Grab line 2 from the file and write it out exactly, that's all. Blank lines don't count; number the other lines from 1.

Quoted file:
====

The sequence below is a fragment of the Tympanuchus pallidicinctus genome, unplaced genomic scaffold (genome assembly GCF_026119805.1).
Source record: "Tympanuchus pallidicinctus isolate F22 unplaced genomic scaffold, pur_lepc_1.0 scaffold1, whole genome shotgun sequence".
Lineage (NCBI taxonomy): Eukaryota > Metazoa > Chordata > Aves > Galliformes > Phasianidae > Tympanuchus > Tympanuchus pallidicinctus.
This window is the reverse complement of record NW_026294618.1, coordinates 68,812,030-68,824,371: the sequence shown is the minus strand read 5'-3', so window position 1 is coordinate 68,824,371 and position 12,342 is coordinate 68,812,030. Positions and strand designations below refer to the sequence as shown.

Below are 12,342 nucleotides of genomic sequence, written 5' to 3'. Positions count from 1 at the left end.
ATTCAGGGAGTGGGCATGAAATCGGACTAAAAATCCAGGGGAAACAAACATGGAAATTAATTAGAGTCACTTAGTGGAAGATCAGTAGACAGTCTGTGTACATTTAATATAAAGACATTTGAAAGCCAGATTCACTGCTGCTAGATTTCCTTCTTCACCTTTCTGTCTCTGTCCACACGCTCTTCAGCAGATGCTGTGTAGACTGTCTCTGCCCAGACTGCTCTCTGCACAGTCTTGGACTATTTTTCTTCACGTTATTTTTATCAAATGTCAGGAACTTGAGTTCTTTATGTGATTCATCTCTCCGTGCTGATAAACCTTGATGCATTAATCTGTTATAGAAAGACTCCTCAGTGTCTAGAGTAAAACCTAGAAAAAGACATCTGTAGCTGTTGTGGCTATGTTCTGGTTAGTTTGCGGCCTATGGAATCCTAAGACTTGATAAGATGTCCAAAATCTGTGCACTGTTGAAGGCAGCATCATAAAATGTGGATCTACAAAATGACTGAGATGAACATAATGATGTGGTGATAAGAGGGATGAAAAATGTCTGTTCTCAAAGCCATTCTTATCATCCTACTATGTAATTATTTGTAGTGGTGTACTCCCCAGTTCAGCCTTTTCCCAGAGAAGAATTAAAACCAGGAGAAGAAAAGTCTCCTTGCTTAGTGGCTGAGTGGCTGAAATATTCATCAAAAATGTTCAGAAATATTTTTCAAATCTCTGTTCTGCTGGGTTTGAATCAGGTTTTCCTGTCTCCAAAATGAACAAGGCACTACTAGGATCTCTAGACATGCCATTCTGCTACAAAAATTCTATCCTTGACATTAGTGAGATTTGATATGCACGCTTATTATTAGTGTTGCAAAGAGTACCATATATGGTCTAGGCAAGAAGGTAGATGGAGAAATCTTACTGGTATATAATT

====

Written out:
Source record: "Tympanuchus pallidicinctus isolate F22 unplaced genomic scaffold, pur_lepc_1.0 scaffold1, whole genome shotgun sequence".